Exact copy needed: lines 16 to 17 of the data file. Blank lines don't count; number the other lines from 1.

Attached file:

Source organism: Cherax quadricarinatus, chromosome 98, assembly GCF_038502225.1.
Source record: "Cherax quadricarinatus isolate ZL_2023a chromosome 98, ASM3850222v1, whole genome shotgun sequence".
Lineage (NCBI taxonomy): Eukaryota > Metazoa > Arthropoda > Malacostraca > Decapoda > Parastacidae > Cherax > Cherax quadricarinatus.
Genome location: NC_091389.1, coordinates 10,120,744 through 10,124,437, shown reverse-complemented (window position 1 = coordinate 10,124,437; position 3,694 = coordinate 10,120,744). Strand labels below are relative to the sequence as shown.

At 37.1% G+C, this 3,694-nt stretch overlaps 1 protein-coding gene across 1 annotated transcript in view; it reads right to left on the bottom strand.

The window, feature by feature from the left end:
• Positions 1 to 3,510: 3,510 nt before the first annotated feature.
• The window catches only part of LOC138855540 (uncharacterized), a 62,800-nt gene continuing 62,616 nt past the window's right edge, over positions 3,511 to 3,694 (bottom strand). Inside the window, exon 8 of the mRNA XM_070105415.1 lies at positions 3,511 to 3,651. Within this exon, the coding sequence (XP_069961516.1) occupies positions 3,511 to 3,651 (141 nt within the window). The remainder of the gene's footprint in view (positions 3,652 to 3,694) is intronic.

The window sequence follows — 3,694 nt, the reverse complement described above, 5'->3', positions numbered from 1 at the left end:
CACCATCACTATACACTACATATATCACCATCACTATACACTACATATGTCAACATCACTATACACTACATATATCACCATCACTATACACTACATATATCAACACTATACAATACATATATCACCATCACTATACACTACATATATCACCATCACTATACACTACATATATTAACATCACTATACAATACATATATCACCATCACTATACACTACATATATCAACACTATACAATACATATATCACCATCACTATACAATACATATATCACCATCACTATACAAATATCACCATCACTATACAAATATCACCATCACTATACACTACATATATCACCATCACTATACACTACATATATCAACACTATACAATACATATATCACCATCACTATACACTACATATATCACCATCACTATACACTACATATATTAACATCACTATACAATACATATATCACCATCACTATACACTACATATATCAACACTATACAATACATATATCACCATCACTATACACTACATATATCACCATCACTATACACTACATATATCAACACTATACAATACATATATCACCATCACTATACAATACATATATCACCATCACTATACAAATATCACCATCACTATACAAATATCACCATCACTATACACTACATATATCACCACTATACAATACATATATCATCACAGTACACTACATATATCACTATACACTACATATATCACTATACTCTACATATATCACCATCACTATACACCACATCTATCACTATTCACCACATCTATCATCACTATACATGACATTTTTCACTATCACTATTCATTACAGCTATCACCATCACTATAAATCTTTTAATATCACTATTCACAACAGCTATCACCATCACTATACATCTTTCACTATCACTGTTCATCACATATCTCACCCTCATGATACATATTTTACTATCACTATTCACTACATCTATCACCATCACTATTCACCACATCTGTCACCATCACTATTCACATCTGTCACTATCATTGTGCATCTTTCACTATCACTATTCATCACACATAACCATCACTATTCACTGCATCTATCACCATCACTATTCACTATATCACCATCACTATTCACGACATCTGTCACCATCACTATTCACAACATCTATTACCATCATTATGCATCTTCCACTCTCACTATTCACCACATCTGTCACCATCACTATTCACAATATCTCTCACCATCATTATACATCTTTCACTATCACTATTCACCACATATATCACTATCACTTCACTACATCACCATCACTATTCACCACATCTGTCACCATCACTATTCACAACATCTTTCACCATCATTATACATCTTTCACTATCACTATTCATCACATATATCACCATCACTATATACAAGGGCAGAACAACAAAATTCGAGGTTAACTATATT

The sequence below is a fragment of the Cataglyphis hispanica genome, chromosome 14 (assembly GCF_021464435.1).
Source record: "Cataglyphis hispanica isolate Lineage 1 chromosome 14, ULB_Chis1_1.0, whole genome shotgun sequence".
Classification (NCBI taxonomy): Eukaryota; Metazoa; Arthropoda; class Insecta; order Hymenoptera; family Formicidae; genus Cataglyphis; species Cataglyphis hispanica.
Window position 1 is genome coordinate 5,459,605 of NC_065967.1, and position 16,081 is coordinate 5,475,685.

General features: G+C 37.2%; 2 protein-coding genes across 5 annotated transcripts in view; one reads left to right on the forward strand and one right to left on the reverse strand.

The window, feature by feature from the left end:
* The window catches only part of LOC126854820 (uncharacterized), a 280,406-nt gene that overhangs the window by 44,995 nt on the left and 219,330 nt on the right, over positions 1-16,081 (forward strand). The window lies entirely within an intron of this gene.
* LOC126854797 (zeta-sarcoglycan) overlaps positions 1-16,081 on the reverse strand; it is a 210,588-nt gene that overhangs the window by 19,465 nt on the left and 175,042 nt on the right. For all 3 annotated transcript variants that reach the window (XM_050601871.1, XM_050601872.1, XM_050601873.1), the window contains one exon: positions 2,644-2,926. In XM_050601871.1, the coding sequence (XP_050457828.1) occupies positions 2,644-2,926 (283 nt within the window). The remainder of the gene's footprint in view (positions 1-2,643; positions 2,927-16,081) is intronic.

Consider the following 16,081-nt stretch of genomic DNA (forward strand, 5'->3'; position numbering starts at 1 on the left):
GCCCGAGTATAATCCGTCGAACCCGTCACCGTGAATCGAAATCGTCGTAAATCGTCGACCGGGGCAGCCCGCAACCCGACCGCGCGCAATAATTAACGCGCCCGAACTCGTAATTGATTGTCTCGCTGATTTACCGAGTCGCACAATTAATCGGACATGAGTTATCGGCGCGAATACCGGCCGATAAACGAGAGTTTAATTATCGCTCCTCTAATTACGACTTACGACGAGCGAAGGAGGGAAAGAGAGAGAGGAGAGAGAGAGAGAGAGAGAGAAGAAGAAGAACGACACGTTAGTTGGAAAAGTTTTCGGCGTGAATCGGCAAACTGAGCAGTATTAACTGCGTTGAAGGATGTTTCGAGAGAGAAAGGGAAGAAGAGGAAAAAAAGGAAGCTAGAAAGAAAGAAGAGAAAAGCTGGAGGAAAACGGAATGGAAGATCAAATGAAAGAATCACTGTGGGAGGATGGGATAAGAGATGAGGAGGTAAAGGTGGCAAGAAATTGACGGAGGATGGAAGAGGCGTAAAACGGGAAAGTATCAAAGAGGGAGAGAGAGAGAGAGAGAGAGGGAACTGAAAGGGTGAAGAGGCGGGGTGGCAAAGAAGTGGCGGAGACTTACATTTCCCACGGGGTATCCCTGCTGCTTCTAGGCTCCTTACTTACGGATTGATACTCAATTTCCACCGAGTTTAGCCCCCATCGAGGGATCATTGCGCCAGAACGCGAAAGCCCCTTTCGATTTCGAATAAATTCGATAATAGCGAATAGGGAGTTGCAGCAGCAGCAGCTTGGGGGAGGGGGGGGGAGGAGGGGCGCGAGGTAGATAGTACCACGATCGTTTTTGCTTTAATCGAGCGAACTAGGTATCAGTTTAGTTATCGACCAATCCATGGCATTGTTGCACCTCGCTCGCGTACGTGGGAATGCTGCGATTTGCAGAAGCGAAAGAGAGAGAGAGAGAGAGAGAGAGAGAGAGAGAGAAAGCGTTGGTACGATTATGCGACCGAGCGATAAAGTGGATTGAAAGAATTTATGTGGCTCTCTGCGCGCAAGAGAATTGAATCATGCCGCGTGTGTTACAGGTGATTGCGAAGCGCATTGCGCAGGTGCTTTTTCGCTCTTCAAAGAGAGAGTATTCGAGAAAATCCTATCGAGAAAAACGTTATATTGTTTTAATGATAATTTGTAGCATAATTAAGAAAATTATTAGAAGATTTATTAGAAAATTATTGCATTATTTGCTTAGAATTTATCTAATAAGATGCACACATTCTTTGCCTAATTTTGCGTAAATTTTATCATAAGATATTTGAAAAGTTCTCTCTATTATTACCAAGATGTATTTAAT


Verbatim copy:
The window, feature by feature from the left end:
* The window catches only part of LOC126854820 (uncharacterized), a 280,406-nt gene that overhangs the window by 44,995 nt on the left and 219,330 nt on the right, over positions 1-16,081 (forward strand). The window lies entirely within an intron of this gene.